George V. Reilly

Review: The Italian Job

Title: The Italian Job
Director: Peter Collinson
Rating: ★ ★ ★ ★
Released: 1969
Keywords: heist, comedy, cars
Country: UK
Watched: 17 Febuary, 2017

The Italian Job movie is worth your time. One of the quin­tes­sen­tial movies of the Swinging Sixties, its British sen­si­bil­i­ty wears well, almost 50 years on. The humour still works. And it’s probably the best ad­ver­tise­ment that the Mini ever had.

Charlie Croker (Michael Caine) has inherited a plan to rip off $4 million in gold bullion from Fiat in Turin. He and the lads are going to help the balance of payments by bringing the loot back from the Common Market. (They’re proto-Eu­roskep­tics.) And they’re going to do it by causing the mother continue.

Jenkins Pipelines

I just published a series of blog posts at the MetaBrite DevBlog about our ex­pe­ri­ences in migrating to Jenkins and Pipelines.

Review: Kill Me Three Times

Title: Kill Me Three Times
Director: Kriv Stenders
Rating: ★ ★ ★
Released: 2014
Keywords: black comedy thriller
Country: Australia
Watched: 10 February, 2017

A jealous husband engages a private detective-cum-killer for hire (Simon Pegg) to follow his wife. Upon proof of her infidelity, he orders a hit, which triggers a comedy of errors and double crosses, which ultimately leaves most of the cast dead at each other’s hands.

There’s not much to like about this Australian noirish comedy. It’s bloody but not that funny. The characters are thinly drawn and unengaging. They’re a far cry from Tarantino’s gonzo mo­tor­mouths or the Coen Brother’s quirky killers.

Review: I Shall Wear Midnight

Title: I Shall Wear Midnight
Author: Terry Pratchett
Rating: ★ ★ ★ ★
Publisher: Harper
Copyright: 2010
Pages: 355
Keywords: humor, fantasy
Reading period: 3–5 February, 2017

Tiffany Aching is now the overworked and overly re­spon­si­ble Witch of the Chalk. People everywhere are fearing and dis­trust­ing witches more. When her patient, the ailing Baron dies, she is blamed. Other troubles multiply. Eventually she realizes that the Cunning Man, a long-dead witchfind­er, is seeping poison into people’s hearts. Aided by the trou­ble­mak­ing Nac Mac Feegle, she defeats him.

Rec­om­mend­ed.

I Shall Wear Midnight follows The Wee Free Men, A Hat Full of Sky, and Win­ter­smith.

Old Presentations

I uploaded some pre­sen­ta­tions to Speak­erDeck.com tonight.

Here are various pre­sen­ta­tions of mine at Speak­erDeck.com and SlideShare.net:

Trump: Media Suppresses Coverage of Terrorist Attacks

Donald Trump is now claiming (WaPo):

Speaking to the U.S. Central Command on Monday, President Trump went off his prepared remarks to make a truly stunning claim: The media was in­ten­tion­al­ly covering up reports of terrorist attacks.

“You’ve seen what happened in Paris, and Nice. All over Europe, it’s happening,” he said to the assembled military leaders. “It’s gotten to a point where it’s not even being reported. And in many cases the very, very dishonest press doesn’t want to report it. They have their reasons, and you understand that.”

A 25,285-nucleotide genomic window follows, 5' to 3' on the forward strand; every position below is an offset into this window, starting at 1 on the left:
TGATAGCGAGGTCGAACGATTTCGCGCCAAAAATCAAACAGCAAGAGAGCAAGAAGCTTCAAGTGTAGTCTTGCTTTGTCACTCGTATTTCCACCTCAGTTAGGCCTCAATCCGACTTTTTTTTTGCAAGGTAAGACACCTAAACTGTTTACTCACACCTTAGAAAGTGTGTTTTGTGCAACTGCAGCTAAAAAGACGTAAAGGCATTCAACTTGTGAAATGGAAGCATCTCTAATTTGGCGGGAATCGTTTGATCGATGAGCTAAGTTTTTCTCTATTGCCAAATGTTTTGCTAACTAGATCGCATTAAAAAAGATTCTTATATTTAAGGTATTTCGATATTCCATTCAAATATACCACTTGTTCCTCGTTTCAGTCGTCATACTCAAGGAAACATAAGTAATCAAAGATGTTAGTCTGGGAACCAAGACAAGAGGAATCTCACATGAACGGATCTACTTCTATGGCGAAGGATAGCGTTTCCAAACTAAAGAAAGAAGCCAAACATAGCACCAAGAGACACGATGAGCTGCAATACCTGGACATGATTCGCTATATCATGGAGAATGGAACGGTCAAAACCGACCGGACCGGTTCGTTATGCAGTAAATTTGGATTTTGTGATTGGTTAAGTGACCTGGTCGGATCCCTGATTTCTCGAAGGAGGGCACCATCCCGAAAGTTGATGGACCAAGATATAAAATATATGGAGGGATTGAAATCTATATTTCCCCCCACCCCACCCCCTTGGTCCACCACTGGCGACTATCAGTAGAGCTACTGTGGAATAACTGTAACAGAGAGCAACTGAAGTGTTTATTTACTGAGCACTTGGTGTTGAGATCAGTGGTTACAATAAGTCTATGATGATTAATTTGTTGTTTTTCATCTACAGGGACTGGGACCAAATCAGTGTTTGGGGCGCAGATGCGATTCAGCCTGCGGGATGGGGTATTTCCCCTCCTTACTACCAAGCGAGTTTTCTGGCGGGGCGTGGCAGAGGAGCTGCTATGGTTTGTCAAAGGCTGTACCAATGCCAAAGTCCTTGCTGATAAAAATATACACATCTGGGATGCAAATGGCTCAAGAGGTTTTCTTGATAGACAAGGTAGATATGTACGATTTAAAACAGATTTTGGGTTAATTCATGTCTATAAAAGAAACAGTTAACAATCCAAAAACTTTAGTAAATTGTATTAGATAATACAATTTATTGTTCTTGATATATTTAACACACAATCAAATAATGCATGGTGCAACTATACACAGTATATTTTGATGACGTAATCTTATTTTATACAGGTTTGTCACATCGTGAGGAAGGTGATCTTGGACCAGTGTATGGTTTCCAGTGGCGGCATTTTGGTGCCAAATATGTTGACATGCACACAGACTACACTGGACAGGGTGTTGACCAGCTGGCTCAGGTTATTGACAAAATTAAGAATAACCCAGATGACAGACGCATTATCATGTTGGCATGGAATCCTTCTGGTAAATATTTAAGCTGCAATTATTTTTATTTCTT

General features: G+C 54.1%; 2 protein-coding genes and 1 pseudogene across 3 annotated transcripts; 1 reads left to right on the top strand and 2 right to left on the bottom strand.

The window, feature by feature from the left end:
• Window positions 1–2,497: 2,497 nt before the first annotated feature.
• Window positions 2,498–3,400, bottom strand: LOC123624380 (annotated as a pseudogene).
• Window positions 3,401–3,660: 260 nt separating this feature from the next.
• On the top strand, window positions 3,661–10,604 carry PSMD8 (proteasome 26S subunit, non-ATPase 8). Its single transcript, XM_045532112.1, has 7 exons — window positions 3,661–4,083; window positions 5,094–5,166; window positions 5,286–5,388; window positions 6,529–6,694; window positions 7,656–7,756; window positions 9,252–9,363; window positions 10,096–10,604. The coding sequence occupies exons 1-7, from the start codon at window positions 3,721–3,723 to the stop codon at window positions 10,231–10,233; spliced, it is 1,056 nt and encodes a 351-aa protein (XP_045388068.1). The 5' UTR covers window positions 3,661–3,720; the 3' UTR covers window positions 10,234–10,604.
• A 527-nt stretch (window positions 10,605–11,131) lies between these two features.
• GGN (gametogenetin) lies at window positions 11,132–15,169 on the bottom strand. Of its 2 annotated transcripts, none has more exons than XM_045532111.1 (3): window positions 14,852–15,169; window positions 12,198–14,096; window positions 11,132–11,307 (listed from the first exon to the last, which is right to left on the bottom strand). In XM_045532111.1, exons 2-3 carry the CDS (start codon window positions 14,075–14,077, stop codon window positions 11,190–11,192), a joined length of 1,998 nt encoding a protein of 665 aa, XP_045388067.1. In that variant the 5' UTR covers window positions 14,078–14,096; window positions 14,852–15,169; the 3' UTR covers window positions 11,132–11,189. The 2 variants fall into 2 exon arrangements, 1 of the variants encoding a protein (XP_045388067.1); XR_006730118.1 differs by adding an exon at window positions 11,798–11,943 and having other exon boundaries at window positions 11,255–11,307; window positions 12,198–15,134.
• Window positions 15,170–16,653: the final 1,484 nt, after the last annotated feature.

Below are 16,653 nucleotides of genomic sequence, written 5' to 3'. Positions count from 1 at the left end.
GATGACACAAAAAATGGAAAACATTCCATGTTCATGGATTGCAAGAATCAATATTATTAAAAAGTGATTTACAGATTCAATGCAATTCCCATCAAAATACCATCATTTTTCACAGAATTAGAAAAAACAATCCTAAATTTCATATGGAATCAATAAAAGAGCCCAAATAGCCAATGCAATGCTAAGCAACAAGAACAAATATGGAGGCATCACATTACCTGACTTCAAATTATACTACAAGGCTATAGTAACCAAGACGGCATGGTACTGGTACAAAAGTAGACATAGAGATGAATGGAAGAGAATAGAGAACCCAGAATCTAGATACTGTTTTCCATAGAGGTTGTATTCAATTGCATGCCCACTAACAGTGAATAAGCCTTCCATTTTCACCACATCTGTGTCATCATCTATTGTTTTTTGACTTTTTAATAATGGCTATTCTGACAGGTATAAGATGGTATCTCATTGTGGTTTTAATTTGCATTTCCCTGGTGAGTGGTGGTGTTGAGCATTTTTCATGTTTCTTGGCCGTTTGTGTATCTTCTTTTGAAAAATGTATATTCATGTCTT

More: The Atlantic, Vice.

This is ridiculous on the face of it. With literally billions of cellphone cameras in cir­cu­la­tion and hundreds of millions of continue.

Review: Gone, Baby, Gone

Title: Gone, Baby, Gone
Author: Dennis Lehane
Rating: ★ ★ ★ ★ ½
Publisher: William Morrow
Copyright: 1998
Pages: 256
Keywords: crime
Reading period: 7 January–3 February, 2017

Four-year-old Amanda McCready has dis­ap­peared. Her aunt, desperate to find her, engages PIs Patrick Kenzie and Angie Gennaro to find the child. The mother, Helene, is drunken, slatternly, and neglectful: in short, unfit and un­sym­pa­thet­ic. Kenzie and Gennaro don’t want the case—the odds of finding Amanda alive and unharmed are low. They’ll go through hell before they succeed.

This book veers from blackly funny to gutwrench­ing. Kenzie and Gennaro come up against the worst of the worst and against decent people doing wrong for reasons that seem right to continue.

Seattle Accessibility

I’ve been using a knee walker for the last couple of weeks. For the first time, I took public trans­porta­tion by myself to attend Papers We Love tonight. I rolled myself from 1st Ave S & Washington up to the Pioneer Square station, took the Light Rail one stop north to the University Street station at 3rd & Seneca, then rolled down the hill to 2nd & Spring. It’s a trip I wouldn’t have thought about twice if I were walking nor­mal­ly—and I probably would have walked the entire way rather than take the Light Rail only one short stop.

It’s a different matter on a knee scooter. I said continue.

Review: The Rhesus Chart

Title: The Rhesus Chart
Author: Charles Stross
Rating: ★ ★ ★ ★ ½
Publisher: Ace
Copyright: 2014
Pages: 359
Keywords: Love­craft­ian spy thriller
Series: Laundry Files, vol. 5
Reading period: 27–29 January, 2017

“Don’t be silly,” Bob, said Mo, “everyone knows vampires don’t exist!” Thus opens The Rhesus Chart. We quickly come to realize that vampires do exist and we come to wonder why everyone in the Laundry is so dog­mat­i­cal­ly sure that they don’t. One of the nest of baby vampires that sets the plot in motion is Bob’s toxic ex-girlfriend, Mhari, who manages to convince the Laundry that they should recruit her clutch rather than ex­ter­mi­nate them. But there are old vampires who have continue.

Negative Circled Digits

I found something very useful in the dingbats range of Unicode characters: the negative circled san-serif digits, ➊ ➋ ➌ ➍ ➎ ➏ ➐ ➑ ➒ ➓ .

I’ve started using them to label points of interest in code. They play well with the code-block directive in re­Struc­tured­Text.

sudo docker images --format '{{.Repository}}:{{.Tag}}' \ | grep $IMAGE_NAME \ | grep 
continue.
Previous » « Next